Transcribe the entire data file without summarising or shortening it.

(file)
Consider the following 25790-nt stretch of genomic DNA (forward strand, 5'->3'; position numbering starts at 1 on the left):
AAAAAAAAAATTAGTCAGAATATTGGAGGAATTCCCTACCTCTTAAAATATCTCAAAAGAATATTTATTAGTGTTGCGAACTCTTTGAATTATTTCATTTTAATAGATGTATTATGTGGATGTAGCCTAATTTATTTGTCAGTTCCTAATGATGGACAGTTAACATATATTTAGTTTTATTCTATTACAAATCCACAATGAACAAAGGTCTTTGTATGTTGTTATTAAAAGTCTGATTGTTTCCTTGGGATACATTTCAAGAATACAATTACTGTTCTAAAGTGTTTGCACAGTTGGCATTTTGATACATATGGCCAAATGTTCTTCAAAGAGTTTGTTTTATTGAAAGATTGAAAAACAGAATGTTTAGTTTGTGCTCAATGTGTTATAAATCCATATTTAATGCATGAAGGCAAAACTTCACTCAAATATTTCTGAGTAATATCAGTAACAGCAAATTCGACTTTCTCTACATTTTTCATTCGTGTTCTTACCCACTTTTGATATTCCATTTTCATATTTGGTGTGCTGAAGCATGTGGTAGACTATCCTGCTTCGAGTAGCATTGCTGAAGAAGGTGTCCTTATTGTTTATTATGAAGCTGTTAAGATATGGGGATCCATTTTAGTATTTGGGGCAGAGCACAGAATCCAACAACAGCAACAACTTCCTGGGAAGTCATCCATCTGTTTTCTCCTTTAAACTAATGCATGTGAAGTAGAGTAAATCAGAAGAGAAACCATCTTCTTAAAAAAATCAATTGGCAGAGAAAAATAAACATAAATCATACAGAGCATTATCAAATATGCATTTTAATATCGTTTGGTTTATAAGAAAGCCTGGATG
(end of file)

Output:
Consider the following 25790-nt stretch of genomic DNA (forward strand, 5'->3'; position numbering starts at 1 on the left):
AAAAAAAAAATTAGTCAGAATATTGGAGGAATTCCCTACCTCTTAAAATATCTCAAAAGAATATTTATTAGTGTTGCGAACTCTTTGAATTATTTCATTTTAATAGATGTATTATGTGGATGTAGCCTAATTTATTTGTCAGTTCCTAATGATGGACAGTTAACATATATTTAGTTTTATTCTATTACAAATCCACAATGAACAAAGGTCTTTGTATGTTGTTATTAAAAGTCTGATTGTTTCCTTGGGATACATTTCAAGAATACAATTACTGTTCTAAAGTGTTTGCACAGTTGGCATTTTGATACATATGGCCAAATGTTCTTCAAAGAGTTTGTTTTATTGAAAGATTGAAAAACAGAATGTTTAGTTTGTGCTCAATGTGTTATAAATCCATATTTAATGCATGAAGGCAAAACTTCACTCAAATATTTCTGAGTAATATCAGTAACAGCAAATTCGACTTTCTCTACATTTTTCATTCGTGTTCTTACCCACTTTTGATATTCCATTTTCATATTTGGTGTGCTGAAGCATGTGGTAGACTATCCTGCTTCGAGTAGCATTGCTGAAGAAGGTGTCCTTATTGTTTATTATGAAGCTGTTAAGATATGGGGATCCATTTTAGTATTTGGGGCAGAGCACAGAATCCAACAACAGCAACAACTTCCTGGGAAGTCATCCATCTGTTTTCTCCTTTAAACTAATGCATGTGAAGTAGAGTAAATCAGAAGAGAAACCATCTTCTTAAAAAAATCAATTGGCAGAGAAAAATAAACATAAATCATACAGAGCATTATCAAATATGCATTTTAATATCGTTTGGTTTATAAGAAAGCCTGGATG